The U.S. government earlier this week gained two valuable aids for its transition to new technologies enabled by cloud computing. TechAmerica, responding to requests and encouragement from the Obama administration, released a set of 14 recommendations to guide government through this transition, along with a “Buyer’s Guide” for federal agencies carrying out the administration’s Cloud First policy.
I am personally proud of these two products because I have been privileged to lead some of the efforts that produced them. As I wrote in a previous post, I have served as one of two vice-chairs of TechAmerica’s Commission on the Leadership Opportunity in U.S. Deployment of the Cloud, otherwise known as CLOUD2. The commission comprises 71 IT leaders, mostly from industry, who are helping the government understand how best to move forward in the inevitable – and ultimately highly beneficial – shift to the cloud.
The Commission has undertaken this work because we believe, in the words of Michael Capellas, chairman and CEO of VCE and the Commission’s co-chair, “Faster adoption of cloud computing will strengthen the United States’ leadership position in the global marketplace and ignite creation of jobs that will be in high demand over the next decade.”
Cloud computing is a highly disruptive technology that enables innovative new ways of doing things. The potential improvements in productivity, entrepreneurial growth and our standard of living are enormous. The Commission’s 14 recommendations address current barriers to adoption, innovation and growth in the cloud. Some of these barriers have prevented government agencies from moving to the cloud; others have hindered commercial deployment. The recommendations cluster around four themes: (1) Trust, (2) Transnational Data Flows, (3) Transparency and (4) Transformation.
Trust and transparency are familiar issues with respect to the cloud. Work remains to be done to strengthen security, identity management and information sharing in the cloud. Also, metrics for cloud offerings must be developed so that customers can understand what they’re buying.
The transnational nature of the cloud leads quickly to matters of national sovereignty and international law. A Brookings report released earlier this week explores the collision of cloud computing and export-control laws, but the difficulties hardly end there. The Commission’s recommendations in this area are complex. They also are urgent. The United States is both a major consumer of the cloud and a leader in cloud markets and innovation. If we are not proactive in addressing issues of transnational data flows, we may impede the global process of cloud adoption.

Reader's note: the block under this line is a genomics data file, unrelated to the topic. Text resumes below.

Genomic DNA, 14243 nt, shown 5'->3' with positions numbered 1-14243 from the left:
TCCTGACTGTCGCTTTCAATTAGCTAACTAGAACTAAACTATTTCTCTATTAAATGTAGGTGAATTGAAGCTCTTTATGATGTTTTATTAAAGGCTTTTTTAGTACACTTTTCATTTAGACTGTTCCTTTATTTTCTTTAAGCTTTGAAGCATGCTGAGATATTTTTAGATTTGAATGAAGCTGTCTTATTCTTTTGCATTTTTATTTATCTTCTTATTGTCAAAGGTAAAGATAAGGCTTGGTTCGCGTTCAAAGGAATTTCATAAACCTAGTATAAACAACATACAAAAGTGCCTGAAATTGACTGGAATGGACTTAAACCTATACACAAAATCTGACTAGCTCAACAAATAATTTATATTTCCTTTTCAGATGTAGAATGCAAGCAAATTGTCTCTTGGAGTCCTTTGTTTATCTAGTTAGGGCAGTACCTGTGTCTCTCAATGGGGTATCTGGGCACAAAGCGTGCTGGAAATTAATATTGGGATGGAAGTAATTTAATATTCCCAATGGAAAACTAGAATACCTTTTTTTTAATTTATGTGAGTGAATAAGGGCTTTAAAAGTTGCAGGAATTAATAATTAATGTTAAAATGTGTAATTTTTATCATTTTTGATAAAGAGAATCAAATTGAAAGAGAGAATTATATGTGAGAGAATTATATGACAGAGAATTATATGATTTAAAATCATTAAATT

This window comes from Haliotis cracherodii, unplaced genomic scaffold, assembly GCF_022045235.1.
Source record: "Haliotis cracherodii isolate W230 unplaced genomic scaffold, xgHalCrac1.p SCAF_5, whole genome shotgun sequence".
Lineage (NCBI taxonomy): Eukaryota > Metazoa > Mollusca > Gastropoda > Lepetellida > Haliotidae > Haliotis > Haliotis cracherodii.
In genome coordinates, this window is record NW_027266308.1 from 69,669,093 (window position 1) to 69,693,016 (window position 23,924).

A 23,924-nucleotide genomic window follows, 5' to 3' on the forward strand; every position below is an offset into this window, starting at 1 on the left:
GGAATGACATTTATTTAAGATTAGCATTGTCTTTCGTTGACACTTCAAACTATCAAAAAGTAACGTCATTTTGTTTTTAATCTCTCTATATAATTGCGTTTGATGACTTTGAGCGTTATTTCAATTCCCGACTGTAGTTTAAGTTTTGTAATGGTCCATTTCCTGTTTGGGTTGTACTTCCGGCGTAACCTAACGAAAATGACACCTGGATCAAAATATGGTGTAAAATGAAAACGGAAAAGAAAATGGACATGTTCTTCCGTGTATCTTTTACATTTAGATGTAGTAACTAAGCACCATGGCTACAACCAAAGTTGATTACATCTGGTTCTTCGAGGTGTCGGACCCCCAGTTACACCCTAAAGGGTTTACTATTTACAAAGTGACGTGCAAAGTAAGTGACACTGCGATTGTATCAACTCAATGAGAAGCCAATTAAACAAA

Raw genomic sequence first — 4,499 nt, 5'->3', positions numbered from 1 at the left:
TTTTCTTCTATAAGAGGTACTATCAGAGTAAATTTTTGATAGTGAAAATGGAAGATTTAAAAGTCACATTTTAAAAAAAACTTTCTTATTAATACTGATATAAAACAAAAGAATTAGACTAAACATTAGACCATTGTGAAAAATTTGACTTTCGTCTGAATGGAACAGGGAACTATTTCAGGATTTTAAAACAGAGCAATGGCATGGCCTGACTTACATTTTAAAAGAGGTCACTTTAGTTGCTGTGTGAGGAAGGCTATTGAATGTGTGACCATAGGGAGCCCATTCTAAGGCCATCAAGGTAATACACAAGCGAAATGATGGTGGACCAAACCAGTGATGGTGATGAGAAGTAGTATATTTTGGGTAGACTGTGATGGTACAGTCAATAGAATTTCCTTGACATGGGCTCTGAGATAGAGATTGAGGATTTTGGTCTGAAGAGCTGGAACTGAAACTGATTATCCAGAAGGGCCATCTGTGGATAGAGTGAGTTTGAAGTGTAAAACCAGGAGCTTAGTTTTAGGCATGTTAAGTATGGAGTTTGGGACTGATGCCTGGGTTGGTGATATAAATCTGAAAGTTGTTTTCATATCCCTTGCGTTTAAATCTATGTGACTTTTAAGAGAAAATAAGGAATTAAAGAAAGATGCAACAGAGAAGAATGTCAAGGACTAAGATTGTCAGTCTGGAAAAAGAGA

A major focus in the Transformation area is the federal procurement process, codified in the Federal Acquisition Regulations (FAR). The Commission’s research found that FAR is flexible enough for acquiring cloud services. What’s needed is more a change in mind-set not only among agencies, but also Congress and the Office of Management and Budget (OMB). We further recommend establishing fiscal incentives to encourage agencies to implement cloud solutions. Improvements in infrastructure are also important, including the move to IPv6 – the cloud depends upon reliable and modern networks.
Finally, transformation cannot happen without education and training. Transitioning to the cloud will require new capabilities for business and agency leaders, acquisition and IT workforces. We recommend that government, industry and academia continue to collaborate to develop and distribute the necessary educational resources.
I feel strongly that the work of CLOUD2 is important. The U.S. can achieve global leadership if we act boldly and create an environment of cooperation among government, academia and the private sector. By embracing the cloud, government can demonstrate, through example, the unprecedented opportunity this transformational technology offers to improve government performance and reduce IT costs.